M: Did he? That's interesting.
H: They pass their history down by word of mouth, and he was very
well versed in the whole thing. Of course he was talking in Indian
to my father and a lot of it I didn't understand or get. But my
father was quite surprised with how much he knew.
M: Well, when you were traveling like this in that time with a person
in Indian costume who was quite conspicuous, what was the reaction
of Floridians in general? Was it a spectacle to them, or do you
remember even paying any attention to him? I mean this boy in a
little short skirt....
H: I'm sure they were interested, but I don't remember anything
extraordinary.
M: You don't remember anything being...feeling conspicuous or any-
thing?
H: The Indians tended to want to emulate the white man and wear
white man's clothing. And my father always resisted it as much
as he could. He used his influence to keep them in the Seminole
clothing or costume. My father always encouraged the Indians to
wear Indian clothing as an identification as Indians. I don't
know of the Indians ever being refused admittance to restaurants
or picture shows or anything else, as long as they were traveling
as Indians. But occasionally, or when they were dressed in white


20
man's clothing, they were mistaken for Negroes, and they weren't
made as welcome as they might have been as Indians. He tried to
encourage them to keep or maintain their identity as much 'as
possible. And the Indians never, to my knowledge, did any mixing
with the colored, although they did assimilate some escaped slaves
back before and during the Seminole Indian wars. There's one
family that--Indian Dixie--apparently had Negro blood in them,
because they had the kinky hair and.... But they never seemed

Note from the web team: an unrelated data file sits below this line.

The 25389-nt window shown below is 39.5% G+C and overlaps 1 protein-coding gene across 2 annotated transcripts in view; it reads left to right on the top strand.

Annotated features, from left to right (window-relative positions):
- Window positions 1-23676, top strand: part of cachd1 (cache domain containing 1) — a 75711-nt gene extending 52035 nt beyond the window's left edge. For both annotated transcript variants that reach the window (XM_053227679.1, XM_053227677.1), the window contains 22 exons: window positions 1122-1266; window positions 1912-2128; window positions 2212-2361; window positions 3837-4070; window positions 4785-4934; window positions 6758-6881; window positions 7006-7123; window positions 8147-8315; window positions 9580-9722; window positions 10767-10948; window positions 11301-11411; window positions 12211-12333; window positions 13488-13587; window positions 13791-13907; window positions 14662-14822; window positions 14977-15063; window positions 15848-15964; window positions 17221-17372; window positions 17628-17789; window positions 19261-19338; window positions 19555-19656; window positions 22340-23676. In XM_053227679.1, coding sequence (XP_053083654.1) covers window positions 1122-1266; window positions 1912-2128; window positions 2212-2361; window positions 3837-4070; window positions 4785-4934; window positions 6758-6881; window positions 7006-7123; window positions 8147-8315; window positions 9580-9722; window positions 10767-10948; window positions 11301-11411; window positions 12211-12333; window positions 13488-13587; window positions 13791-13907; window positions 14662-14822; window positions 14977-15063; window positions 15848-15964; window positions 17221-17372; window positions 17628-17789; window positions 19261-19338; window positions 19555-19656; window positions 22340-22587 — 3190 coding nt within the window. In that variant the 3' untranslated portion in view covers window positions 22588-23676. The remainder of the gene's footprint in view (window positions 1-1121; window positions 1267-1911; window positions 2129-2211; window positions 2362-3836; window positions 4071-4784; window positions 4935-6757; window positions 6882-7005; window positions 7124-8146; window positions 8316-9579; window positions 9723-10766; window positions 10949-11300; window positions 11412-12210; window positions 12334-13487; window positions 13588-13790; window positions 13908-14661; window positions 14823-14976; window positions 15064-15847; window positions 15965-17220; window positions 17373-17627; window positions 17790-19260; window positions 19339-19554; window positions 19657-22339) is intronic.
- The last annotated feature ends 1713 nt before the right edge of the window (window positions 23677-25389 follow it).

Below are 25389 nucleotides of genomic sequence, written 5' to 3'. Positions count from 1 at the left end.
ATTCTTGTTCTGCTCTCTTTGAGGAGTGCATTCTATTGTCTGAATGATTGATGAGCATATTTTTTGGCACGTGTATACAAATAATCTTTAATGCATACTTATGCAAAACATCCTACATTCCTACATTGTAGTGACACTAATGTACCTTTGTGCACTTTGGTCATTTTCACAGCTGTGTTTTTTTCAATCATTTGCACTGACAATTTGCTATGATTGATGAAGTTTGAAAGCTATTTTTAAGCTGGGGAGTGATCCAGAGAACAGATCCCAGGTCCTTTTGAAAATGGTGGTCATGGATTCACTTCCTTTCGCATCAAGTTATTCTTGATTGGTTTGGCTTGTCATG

to mix much with them (the colored people) or have much talk with
them (not Dixie's family).
I can tell you a little more about the costumes. Back in
the '20s the men used to wear knee-length Indian shirts. The
women wore them down to the ground, and they tied around their
waists. And they had a more like a shawl, or...well, let's see,
it covered the upper abdomen and the chest area. It's more like
a jacket with a kind of a cape built into it that came down and
around.
Another interesting thing, they wore tremendous numbers of
beads around their necks. I heard a question asked my father
when he was lecturing--did they take the beads off when they went
to bed at night? And his answer was he didn't know, because he'd
never been to bed with one of them. But I have seen them when
they were taking their beads off, and I was quite surprised to
find that they took a long string of beads and doubled them back
and forth until they got a number of strands, and then they
hooked a piece of string through one side and put it around the
neck and hooked it to the other one and tied it. And then if
they wanted to get it off, they just clipped this little piece
of string and the whole clump of them would come off at one time.
They clip a few tie strings and they take probably the whole
works off for washing or whatever they want to. I don't believe
that they would take them off at night, but they might.
M: Well now, when they were just around the camp, and not dressed
for an occasion, did they wear those beads?
H: The women wore them all the time. It would be a very rare oc-
casion when you'd see one without all those beads on.
M: Did you ever have the feeling they were suffering from the heat?
In the heat of summer, did you have any impression one way or
another?
H: No, I don't think it bothered them. I guess they could slosh
down with water and cool the beads off, and it'd act as a coolant.
And the evaporation of water would act as a coolant if they were
having any problem, but I have never seen them do that even.


21
They had an unusual women's hairstyle. They used to put a
piece of cardboard in the front, and would run the hair out and
over this cardboard and back, and they'd have a kind of a long
visor of hair running out from the top of the forehead.
M: Yeah, I know what it looks like.
H: But I didn't know if you knew that they had cardboard inside to
hold it.
M: Yes, I'd heard that.
H: It seemed to be the style. Looked like they kept seeing how much
further they could get it to go out. Now, of course, you don't
see it like that very often today. They have their hair cut more
or less like white women.
M: The men kept their hair cut, I guess?
H: Well they had hair cut then fairly short.
M: Who cut it? Do you know?
H: Well, I guess they cut it. I don't think they had a barber. I